This section is from the book "What England Can Teach Us About Gardening", by Wilhelm Miller. Also available from Amazon: What England Can Teach Us About Gardening.
Strictly speaking, the moss pink (Phlox subulatd) is about the only American rock plant I know which is commonly cultivated the world over, even in its own country, which is the supreme test. But, here again, it is folly to draw any sharp line between plants that grow wild only on rocks and those which also grow in other situations. For instance, bloodroot will grow anywhere, yet it attains its highest beauty, I think, on rocks. The English think so, too, and spend no end of money to establish it in their rock gardens; but it is a hard plant to export, and we can always surpass England on mass effects with bloodroot.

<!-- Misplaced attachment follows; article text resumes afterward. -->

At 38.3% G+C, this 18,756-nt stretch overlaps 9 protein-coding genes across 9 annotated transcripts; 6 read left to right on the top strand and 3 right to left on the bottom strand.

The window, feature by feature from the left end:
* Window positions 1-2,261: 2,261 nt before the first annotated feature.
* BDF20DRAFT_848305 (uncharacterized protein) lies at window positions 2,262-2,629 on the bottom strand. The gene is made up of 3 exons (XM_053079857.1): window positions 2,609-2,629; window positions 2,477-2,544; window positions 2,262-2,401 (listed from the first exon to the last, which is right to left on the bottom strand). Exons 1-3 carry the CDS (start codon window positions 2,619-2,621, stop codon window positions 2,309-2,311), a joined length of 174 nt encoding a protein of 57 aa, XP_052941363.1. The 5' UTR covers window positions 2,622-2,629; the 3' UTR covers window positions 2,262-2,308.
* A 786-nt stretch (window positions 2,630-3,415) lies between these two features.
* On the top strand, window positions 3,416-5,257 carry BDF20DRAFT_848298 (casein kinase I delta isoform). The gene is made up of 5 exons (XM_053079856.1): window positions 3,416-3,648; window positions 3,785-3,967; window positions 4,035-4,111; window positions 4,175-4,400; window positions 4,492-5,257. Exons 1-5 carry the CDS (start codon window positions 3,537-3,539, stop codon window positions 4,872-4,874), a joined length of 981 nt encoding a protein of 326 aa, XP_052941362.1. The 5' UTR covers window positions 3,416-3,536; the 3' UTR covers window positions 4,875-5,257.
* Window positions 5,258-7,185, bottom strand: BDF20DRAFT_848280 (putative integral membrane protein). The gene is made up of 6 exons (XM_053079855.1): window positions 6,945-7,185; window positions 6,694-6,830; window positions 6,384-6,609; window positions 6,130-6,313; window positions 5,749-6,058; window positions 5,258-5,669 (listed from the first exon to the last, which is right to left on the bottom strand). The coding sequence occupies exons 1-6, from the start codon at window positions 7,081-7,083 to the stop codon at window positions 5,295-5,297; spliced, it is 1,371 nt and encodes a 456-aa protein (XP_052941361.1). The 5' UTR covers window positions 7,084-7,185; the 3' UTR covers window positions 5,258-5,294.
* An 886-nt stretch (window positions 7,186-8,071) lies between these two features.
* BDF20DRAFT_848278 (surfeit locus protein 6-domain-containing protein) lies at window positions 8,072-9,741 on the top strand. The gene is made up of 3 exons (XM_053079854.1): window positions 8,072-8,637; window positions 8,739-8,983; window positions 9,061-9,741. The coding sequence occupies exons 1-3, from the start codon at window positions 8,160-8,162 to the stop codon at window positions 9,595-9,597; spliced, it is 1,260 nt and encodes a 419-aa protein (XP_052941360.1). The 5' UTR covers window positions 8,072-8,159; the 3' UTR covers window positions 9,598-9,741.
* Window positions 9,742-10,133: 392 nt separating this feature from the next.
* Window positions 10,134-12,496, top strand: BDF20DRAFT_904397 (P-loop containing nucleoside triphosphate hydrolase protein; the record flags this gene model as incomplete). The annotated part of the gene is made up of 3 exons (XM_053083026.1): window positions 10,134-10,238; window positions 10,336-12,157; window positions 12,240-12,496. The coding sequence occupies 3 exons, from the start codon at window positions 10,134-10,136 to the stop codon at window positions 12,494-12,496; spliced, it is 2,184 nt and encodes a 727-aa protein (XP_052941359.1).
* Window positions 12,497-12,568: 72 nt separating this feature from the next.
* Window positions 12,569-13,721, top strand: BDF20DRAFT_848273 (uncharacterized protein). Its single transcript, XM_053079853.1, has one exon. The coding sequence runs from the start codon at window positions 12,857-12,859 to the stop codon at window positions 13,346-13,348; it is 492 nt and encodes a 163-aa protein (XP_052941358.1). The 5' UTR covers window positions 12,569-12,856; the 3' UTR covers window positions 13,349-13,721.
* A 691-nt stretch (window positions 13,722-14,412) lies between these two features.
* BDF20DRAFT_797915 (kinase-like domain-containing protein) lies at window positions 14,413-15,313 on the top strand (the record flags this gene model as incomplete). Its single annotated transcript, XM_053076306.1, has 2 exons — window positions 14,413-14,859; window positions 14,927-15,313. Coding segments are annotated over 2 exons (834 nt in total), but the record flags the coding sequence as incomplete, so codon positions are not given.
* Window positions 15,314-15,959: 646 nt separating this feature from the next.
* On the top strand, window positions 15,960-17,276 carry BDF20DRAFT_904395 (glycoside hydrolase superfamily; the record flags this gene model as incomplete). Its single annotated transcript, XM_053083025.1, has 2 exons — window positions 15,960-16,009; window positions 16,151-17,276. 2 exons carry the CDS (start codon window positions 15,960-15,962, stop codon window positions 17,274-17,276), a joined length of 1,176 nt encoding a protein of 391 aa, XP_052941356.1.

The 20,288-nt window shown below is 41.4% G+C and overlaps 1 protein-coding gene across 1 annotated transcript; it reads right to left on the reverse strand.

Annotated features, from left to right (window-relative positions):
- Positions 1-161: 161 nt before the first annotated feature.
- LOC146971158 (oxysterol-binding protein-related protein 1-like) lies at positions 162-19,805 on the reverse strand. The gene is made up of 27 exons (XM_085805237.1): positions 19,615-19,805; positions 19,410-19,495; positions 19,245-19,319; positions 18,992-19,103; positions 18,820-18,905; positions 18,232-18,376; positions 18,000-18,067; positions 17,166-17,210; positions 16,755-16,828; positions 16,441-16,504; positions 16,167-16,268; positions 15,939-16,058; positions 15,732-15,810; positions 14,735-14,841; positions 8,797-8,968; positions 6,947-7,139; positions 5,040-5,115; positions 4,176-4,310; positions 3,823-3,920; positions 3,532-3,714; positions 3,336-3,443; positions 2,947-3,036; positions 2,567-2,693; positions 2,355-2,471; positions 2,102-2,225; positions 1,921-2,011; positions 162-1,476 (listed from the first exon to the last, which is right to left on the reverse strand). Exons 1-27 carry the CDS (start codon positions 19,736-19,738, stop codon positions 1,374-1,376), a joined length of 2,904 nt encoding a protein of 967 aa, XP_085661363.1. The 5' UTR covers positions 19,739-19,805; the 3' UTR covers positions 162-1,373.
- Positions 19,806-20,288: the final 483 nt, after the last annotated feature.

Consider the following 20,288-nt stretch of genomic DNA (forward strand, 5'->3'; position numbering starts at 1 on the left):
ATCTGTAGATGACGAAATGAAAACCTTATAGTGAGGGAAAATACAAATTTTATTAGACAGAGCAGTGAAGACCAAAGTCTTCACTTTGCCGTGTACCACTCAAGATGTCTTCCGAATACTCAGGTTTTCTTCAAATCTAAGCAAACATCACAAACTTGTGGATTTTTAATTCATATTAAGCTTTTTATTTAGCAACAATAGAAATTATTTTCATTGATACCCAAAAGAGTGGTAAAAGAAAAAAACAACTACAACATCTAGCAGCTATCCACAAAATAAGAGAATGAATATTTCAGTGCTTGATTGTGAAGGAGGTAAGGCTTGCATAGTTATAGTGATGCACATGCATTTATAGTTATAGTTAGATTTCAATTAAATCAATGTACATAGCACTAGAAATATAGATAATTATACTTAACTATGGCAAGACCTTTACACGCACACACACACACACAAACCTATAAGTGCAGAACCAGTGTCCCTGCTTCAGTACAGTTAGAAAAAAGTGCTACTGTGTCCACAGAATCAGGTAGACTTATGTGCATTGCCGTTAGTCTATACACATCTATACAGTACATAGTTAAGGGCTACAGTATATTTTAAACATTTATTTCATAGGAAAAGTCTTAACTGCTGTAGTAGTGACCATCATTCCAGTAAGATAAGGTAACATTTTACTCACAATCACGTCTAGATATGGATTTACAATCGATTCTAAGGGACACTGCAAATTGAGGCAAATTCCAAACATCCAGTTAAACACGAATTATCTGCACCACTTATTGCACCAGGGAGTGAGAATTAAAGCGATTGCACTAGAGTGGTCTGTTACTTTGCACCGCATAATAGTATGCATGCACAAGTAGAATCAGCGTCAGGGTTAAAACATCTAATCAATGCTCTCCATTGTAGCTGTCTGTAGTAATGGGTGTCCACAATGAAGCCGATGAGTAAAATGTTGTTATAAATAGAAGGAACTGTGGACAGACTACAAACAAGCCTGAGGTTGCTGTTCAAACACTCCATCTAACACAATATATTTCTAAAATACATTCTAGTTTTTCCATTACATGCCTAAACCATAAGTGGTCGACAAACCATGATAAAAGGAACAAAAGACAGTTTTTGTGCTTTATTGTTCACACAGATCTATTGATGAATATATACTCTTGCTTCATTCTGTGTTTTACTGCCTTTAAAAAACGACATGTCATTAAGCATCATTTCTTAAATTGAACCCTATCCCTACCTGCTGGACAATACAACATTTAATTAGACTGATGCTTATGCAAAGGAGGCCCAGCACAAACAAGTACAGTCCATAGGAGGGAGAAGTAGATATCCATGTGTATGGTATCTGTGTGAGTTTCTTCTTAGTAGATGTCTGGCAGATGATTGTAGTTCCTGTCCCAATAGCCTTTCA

As near as I can tell the most famous rock-loving perennials that are native to America, and reasonably common even in our gardens, are the following:
Crested dwarf iris
Purple poppy mallow Callirhoe involucrata
Wild bleeding heart
Those marked * are the only ones that grow more than a foot high. I must confess that it is not a very strong list from which to pick the big American winners, for the rose, pink, and crimson kinds are not of the most popular shades, especially in the case of the two greatest geniuses in the list. Moss pink, in its wild state, has a crude and violent colour, and our rich estate owners have already made the mistake of painting whole hillsides with it, when they could just as well have used white, lavender, and other refined varieties of it. So, too, the wild bleeding heart is a never-ending marvel, because of its exquisite foliage and profuse bloom from May to September; but every time you look at its colour you sigh and turn away.
However, we need not be discouraged about the American element in rock gardening for many reasons.
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